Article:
You’ve listened before (here), so I beg your indulgence again. It’s about my Mom.
My niece, her granddaughter, is getting married next Saturday. We had successfully (we thought) kept all information about the wedding from Mom, so that she would forget about it and so we would not have to take her.
But she found an invitation. Apparently it had been in that place where her hearing aids disappear to weekly, and from which they reappear after she makes call after call after call to my wife and me to help her find them. We look, we give up, then tomorrow they are back in her ears. Another of the endless Alzheimer mysteries.
So now, she wants to go to this wedding. She called six times yesterday to tell me that.
“Do you know who’s getting married?” I ask.
“Oh, you know, is it your cousin? You know, those people we visited one time,” she answers.
“Do you know when it is?”
“It’s tomorrow, I think, isn’t it?”
“No, it’s the 1st of September.”
“No, the 1st. Write it down.”
“OK, the 3rd.”
This morning she called with a terrible headache. She has “never had one this bad before” which is an almost daily refrain. I’m screaming into the phone, because she has lost her hearing aids- again: “There are aspirins in the top drawer of the dresser.”
“Let me look.” Three minutes later, she returns to the phone. “Where did you say they are?”
“In the top left drawer of the dresser. In a white dish.”
Another two minutes pass during which I can hear dishes being moved around, which are nowhere near the dresser. “I’m sorry, I just can’t find them.”
“I’ll be right there.” I hang up. I curse.
She stays about ten minutes away in an assisted-living home. I go into her room. I find the white dish sitting now on top of the dresser, and the aspirins are spilled everywhere. I give her two of them. She chews them and says immediately, “That’s better already.”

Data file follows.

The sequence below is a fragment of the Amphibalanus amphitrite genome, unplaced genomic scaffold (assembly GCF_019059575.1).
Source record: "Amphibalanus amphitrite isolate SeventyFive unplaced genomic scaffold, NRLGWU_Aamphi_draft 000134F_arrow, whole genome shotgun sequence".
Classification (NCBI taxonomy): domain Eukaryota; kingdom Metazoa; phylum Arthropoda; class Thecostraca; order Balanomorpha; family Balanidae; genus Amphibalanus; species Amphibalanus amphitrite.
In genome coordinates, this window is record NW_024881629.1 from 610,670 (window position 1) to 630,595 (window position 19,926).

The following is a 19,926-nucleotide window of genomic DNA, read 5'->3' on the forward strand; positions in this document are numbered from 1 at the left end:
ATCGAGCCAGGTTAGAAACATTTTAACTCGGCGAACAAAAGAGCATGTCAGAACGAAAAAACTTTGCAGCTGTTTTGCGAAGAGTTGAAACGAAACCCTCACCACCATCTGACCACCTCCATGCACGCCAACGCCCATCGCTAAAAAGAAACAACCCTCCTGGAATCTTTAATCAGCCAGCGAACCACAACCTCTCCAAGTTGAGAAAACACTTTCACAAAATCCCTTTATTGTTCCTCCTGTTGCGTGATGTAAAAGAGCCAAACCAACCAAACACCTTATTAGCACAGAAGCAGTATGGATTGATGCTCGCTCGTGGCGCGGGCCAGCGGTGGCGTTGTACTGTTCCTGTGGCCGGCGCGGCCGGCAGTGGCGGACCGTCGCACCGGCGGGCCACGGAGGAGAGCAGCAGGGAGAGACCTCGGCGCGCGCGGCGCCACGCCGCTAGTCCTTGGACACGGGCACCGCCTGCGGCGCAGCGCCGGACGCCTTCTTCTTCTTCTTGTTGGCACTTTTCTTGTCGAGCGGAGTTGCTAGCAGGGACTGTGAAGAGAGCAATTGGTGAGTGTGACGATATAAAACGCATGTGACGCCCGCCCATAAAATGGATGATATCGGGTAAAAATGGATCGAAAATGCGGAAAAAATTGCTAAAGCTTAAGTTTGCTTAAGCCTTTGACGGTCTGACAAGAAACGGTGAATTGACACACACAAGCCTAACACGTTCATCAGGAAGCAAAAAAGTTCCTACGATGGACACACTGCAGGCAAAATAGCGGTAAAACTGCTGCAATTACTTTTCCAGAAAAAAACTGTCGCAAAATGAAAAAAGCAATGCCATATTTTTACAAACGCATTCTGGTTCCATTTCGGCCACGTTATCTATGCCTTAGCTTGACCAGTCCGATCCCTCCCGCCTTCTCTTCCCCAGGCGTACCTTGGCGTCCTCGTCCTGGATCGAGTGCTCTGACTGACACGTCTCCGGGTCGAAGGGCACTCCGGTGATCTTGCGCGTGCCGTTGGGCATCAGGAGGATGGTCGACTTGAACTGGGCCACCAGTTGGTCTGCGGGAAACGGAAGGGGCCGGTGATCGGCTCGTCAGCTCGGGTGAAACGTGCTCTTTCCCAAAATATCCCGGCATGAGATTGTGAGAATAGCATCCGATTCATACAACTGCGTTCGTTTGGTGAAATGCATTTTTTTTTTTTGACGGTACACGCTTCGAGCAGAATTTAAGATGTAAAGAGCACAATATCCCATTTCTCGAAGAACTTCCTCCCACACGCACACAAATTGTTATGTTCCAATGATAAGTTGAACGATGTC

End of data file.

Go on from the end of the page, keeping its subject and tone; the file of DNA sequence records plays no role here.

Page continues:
“See you later, Mom.”
“Thank you. I’m going back to bed. Do you have my hearing aids at your house?”
Driving back, I think the only way I can get through the next several months or years of this terrible goddamn disease is to consider Mom to have died about two years ago. I know-“horrible, horrible”- but this woman is not my Mom. She’s not the woman who made cakes and cookies for everyone in time to send them for birthdays, Christmas, and out-of-the-blue days when she just simply felt like saying, “I love you.” She’s not the woman who would send cards to a hundred different people, always on time, or who would arrange Monday lunches at the church for the 50-60 people who just needed a place to eat, in community with others. She’s not the woman who drove every Saturday to sort out clothes for needy people at the welfare building, or who visited shut-ins almost every day, or who would walk two miles every day in the woods with neighbor ladies.
I miss that woman- my Mom- terribly. And I’ll treat this woman who is left lovingly and with respect, but I just don’t know what to do some days. I want my Mom back, and I know she can’t come back and I don’t want this woman to suffer and so I am left to pray and to hope for that which sounds so awful that I can’t even write the words here.
But it’s true, and it’s a real prayer..